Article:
This report provides analyses and perspective of a survey of critical care workforce, workload, and burnout among the intensivists and advanced practice providers of established U.S. and Canadian critical care organizations and provides a research agenda.
A 97-item electronic survey questionnaire was distributed to the leaders of 27 qualifying organizations.
United States and Canada.
Leaders of critical care organizations in the United States and Canada.
Data Synthesis and Main Results:
We received 23 responses (85%). The critical care organization survey recorded substantial variability of most organizational aspects that were not restricted by the critical care organization definition or regulatory mandates. The most common physician staffing model was a combination of full-time and part-time intensivists. Approximately 80% of critical care organizations had dedicated advanced practice providers that staffed some or all their ICUs. Full-time intensivists worked a median of 168 days (range 42–192 d) in the ICU (168 shifts = 24 7-d wk). The median shift duration was 12 hours (range, 7–14 hr), and the median number of consecutive shifts allowed was 7 hours (range 7–14 hr). More than half of critical care organizations reported having burnout prevention programs targeted to ICU physicians, advanced practice providers, and nurses.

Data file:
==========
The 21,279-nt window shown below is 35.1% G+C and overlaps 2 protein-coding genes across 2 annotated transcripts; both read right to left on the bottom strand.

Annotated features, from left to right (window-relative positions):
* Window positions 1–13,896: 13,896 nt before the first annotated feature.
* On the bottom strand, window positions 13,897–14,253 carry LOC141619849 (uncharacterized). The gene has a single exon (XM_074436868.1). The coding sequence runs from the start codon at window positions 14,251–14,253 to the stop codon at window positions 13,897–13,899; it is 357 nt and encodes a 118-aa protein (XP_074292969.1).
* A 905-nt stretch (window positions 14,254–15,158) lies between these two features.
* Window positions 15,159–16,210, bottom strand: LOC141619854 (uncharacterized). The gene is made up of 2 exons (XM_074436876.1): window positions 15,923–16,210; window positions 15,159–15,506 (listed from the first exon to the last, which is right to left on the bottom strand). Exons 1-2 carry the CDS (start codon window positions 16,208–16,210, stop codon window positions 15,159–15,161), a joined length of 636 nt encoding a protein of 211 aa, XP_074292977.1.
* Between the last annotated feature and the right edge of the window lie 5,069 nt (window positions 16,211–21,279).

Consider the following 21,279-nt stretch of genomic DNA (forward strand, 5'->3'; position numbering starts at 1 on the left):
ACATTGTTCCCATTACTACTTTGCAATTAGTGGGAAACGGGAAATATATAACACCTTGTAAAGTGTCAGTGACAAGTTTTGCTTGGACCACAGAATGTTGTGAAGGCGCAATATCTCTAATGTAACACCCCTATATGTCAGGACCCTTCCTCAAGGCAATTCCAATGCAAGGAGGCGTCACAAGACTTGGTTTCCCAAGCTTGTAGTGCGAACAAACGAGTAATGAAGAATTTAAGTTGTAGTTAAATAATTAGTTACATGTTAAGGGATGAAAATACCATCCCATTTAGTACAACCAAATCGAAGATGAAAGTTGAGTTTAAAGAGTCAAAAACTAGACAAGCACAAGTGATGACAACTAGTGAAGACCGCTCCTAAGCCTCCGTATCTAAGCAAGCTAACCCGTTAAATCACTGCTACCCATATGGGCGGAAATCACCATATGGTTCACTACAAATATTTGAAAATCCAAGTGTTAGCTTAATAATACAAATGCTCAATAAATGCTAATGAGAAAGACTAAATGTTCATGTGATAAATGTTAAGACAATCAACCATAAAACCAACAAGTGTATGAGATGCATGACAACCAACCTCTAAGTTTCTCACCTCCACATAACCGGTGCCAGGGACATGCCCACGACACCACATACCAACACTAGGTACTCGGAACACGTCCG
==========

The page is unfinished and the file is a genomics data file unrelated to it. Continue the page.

The variability of current approaches suggests that systematic comparative analyses could identify best organizational practices. The research agenda for the study of critical care organizations should include studies that provide insights regarding the effects of the integrative structure of critical care organizations on outcomes at the levels of our patients, our workforce, our work practices, and sustainability.